One senses that the Gates Commission (not to mention Nixon) forgot to talk to any GIs who did enlist during the past decade or two. The kind of army it envisions might well be worth thinking about if we were still in the 1930s. Then, the army was small—microscopic by current standards—and unemployment was high. Recruiters were literally turning people away. Today they’re not so choosy. Even aided by pressure from the draft, recruiters are beating the bushes like hungry car salesmen, promising one thing or another to induce adolescents to sign up. Many a naive young man enlists with strange impressions of what awaits him. Others are accepted who shouldn’t be in the military. The volunteer who signs up, or thinks he signs up, for airplane mechanics and then finds himself in an infantry platoon is not always a happy soldier. Nor is the youth who volunteers because a judge offered him a choice between the army and the county jail. Nor is the so-called New Standards man—accepted since 1966 under Project 100,000—with a fifth grade reading ability, who falls humiliatingly behind his buddies in training. Nor is the runaway, or the kid from a broken home.

Statistics bear out the fact that volunteers are not appreciably happier in the army than draftees. For example, despite bonuses for reenlisting that run as high as $10,000, the Army’s reenlistment rate for first-term volunteers is only 14.6 percent. This compares with a reenlistment rate of 7.4 percent for draftees.* Sixty percent of the AWOLs now prisoners in military stockades are volunteers, as are about the same percentage of deserters known to be in Canada and Sweden. In short, the army is chock full of volunteers who would like to “unvolunteer,” Regular Army men who are impatiently counting their days till separation and who resent their loss of liberty as much as any draft.. (Indeed, some volunteers are even more embittered than draftees because they were led to expect something over than they got.)

The conservatives and particularly the pragmatists would have us believe that by eliminating coercion, we would wipe out the indignities associated with military service. But an all-volunteer army would not eliminate the indignities of military service so much as it would remove them from the sight of those who prefer not to see and experience them—primarily the sons of the educated white middle class. The Gates Commission talks glowingly of upgrading financial compensation and other conditions of service so that participation in the military becomes “a rewarding opportunity, not...a burden.” If military service could really be made a rewarding opportunity, there would be little reason to do away with the draft. The truth is that military service is, and for the foreseeable future will be, a burden, and the lot of the enlisted man will remain, to varying degrees only, unpleasant.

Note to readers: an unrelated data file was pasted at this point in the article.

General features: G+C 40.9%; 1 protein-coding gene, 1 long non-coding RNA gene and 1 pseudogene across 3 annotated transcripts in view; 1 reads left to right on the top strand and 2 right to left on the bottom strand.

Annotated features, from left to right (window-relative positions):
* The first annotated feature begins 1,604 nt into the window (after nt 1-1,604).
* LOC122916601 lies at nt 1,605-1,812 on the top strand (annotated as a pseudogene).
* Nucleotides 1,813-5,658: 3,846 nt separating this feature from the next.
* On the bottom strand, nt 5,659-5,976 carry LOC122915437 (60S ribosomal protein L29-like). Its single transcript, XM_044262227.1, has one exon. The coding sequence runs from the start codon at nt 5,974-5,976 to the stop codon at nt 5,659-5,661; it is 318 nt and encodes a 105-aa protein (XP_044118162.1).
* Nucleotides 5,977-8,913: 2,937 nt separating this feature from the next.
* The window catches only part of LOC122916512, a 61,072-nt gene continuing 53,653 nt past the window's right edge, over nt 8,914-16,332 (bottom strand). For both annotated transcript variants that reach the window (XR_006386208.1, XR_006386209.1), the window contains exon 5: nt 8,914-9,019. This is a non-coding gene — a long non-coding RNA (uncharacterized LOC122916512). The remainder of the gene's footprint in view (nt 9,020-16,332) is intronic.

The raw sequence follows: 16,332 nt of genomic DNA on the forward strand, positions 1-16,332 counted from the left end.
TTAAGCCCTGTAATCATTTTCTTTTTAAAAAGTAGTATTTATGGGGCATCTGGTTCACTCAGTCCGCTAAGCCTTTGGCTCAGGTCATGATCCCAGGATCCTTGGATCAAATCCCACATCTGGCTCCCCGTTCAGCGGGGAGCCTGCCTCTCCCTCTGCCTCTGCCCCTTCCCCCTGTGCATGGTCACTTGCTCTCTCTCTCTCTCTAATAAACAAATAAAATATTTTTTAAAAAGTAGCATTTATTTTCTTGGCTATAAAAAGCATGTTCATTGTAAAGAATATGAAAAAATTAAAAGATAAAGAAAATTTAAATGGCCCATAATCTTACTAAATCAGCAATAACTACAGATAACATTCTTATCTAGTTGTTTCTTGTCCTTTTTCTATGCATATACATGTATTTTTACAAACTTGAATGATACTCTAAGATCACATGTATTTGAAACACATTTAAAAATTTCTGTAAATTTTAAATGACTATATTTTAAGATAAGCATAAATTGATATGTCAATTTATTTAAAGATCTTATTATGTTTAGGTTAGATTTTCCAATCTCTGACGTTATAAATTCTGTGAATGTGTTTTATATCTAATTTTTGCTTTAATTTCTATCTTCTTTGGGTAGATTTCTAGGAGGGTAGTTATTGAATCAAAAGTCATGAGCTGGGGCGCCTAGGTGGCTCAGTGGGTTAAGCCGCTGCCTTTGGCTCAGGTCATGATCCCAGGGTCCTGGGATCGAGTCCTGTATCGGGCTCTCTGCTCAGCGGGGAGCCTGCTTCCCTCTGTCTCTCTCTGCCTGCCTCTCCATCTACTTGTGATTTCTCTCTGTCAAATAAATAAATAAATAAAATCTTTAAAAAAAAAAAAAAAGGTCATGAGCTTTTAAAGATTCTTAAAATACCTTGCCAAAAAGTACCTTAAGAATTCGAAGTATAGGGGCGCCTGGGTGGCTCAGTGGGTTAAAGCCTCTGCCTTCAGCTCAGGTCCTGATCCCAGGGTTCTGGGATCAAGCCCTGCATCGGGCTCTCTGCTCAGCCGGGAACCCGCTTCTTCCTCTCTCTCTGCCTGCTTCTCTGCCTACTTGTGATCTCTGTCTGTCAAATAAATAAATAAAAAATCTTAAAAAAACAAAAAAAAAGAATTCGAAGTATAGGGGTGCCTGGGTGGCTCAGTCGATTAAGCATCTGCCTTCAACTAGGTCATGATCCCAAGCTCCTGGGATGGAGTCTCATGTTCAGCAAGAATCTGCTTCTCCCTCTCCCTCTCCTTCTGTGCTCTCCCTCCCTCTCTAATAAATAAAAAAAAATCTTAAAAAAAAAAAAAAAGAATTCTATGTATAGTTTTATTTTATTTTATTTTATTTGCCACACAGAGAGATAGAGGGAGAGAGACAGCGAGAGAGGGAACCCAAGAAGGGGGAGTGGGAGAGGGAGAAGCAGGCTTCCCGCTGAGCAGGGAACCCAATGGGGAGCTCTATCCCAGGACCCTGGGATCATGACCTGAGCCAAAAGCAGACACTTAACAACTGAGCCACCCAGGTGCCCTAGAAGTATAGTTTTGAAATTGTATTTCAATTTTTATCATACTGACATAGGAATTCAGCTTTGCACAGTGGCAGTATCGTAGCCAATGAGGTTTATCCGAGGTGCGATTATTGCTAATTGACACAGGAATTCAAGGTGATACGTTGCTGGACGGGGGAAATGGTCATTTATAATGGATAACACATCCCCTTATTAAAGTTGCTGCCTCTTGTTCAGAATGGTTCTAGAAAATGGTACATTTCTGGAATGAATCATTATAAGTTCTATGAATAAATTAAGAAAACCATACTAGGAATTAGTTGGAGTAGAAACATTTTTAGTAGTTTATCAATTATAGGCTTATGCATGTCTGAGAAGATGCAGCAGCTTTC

An all-volunteer army would put an end to peacetime induction, but in so doing would transfer the burden of military service to those who are most susceptible to being induced. These would primarily be the poorer, less educated and less sophisticated segments of our youth population. It is argued, in a somewhat elitist tone, that these young people would have the most to gain from military service, or at least have less to lose. (The truth of this statement is in itself a sad commentary on our society.) But is it proper that our nation should be defended but hose who have been favored by it the least? Is not the burden of common defense something that all segments of society should share equally, or at least run an equal risk of sharing? And how much justice is obtained by ending conscription, but replacing it with a recruiting system that feeds on the poverty, ignorance and gullibility of our most disadvantaged youngsters?